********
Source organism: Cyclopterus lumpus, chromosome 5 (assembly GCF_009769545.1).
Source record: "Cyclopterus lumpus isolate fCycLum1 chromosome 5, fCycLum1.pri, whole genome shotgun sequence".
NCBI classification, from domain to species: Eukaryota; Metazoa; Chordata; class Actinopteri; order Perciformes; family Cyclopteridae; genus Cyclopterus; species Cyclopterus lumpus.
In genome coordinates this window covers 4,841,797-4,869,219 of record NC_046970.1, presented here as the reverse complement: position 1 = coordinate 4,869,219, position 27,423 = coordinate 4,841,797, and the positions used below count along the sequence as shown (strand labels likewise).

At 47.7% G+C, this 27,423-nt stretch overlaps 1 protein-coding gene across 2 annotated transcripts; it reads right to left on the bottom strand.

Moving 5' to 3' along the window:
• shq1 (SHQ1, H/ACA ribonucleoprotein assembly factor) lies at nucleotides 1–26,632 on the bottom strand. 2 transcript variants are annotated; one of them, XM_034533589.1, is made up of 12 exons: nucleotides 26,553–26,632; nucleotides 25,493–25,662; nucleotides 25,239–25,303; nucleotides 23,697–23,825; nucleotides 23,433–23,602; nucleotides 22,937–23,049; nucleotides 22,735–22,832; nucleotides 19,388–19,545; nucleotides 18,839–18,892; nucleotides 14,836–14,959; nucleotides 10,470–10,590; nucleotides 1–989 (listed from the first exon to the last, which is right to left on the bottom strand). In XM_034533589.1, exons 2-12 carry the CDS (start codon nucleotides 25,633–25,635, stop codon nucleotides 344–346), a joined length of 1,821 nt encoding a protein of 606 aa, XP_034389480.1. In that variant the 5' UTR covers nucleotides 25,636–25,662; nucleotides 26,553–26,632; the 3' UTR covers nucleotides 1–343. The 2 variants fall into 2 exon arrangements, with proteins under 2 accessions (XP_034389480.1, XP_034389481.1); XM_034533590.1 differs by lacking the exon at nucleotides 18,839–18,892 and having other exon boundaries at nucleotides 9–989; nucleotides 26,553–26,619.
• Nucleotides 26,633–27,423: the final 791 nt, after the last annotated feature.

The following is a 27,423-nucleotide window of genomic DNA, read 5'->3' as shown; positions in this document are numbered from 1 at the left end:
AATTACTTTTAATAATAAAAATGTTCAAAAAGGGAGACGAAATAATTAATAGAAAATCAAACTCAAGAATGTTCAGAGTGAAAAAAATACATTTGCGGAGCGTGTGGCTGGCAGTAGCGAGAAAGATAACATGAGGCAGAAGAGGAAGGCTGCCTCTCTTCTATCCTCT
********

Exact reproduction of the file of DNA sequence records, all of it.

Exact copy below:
Source organism: Cyclopterus lumpus, chromosome 5 (assembly GCF_009769545.1).
Source record: "Cyclopterus lumpus isolate fCycLum1 chromosome 5, fCycLum1.pri, whole genome shotgun sequence".
NCBI classification, from domain to species: Eukaryota; Metazoa; Chordata; class Actinopteri; order Perciformes; family Cyclopteridae; genus Cyclopterus; species Cyclopterus lumpus.
In genome coordinates this window covers 4,841,797-4,869,219 of record NC_046970.1, presented here as the reverse complement: position 1 = coordinate 4,869,219, position 27,423 = coordinate 4,841,797, and the positions used below count along the sequence as shown (strand labels likewise).

At 47.7% G+C, this 27,423-nt stretch overlaps 1 protein-coding gene across 2 annotated transcripts; it reads right to left on the bottom strand.

Moving 5' to 3' along the window:
• shq1 (SHQ1, H/ACA ribonucleoprotein assembly factor) lies at nucleotides 1–26,632 on the bottom strand. 2 transcript variants are annotated; one of them, XM_034533589.1, is made up of 12 exons: nucleotides 26,553–26,632; nucleotides 25,493–25,662; nucleotides 25,239–25,303; nucleotides 23,697–23,825; nucleotides 23,433–23,602; nucleotides 22,937–23,049; nucleotides 22,735–22,832; nucleotides 19,388–19,545; nucleotides 18,839–18,892; nucleotides 14,836–14,959; nucleotides 10,470–10,590; nucleotides 1–989 (listed from the first exon to the last, which is right to left on the bottom strand). In XM_034533589.1, exons 2-12 carry the CDS (start codon nucleotides 25,633–25,635, stop codon nucleotides 344–346), a joined length of 1,821 nt encoding a protein of 606 aa, XP_034389480.1. In that variant the 5' UTR covers nucleotides 25,636–25,662; nucleotides 26,553–26,632; the 3' UTR covers nucleotides 1–343. The 2 variants fall into 2 exon arrangements, with proteins under 2 accessions (XP_034389480.1, XP_034389481.1); XM_034533590.1 differs by lacking the exon at nucleotides 18,839–18,892 and having other exon boundaries at nucleotides 9–989; nucleotides 26,553–26,619.
• Nucleotides 26,633–27,423: the final 791 nt, after the last annotated feature.

The following is a 27,423-nucleotide window of genomic DNA, read 5'->3' as shown; positions in this document are numbered from 1 at the left end:
AATTACTTTTAATAATAAAAATGTTCAAAAAGGGAGACGAAATAATTAATAGAAAATCAAACTCAAGAATGTTCAGAGTGAAAAAAATACATTTGCGGAGCGTGTGGCTGGCAGTAGCGAGAAAGATAACATGAGGCAGAAGAGGAAGGCTGCCTCTCTTCTATCCTCT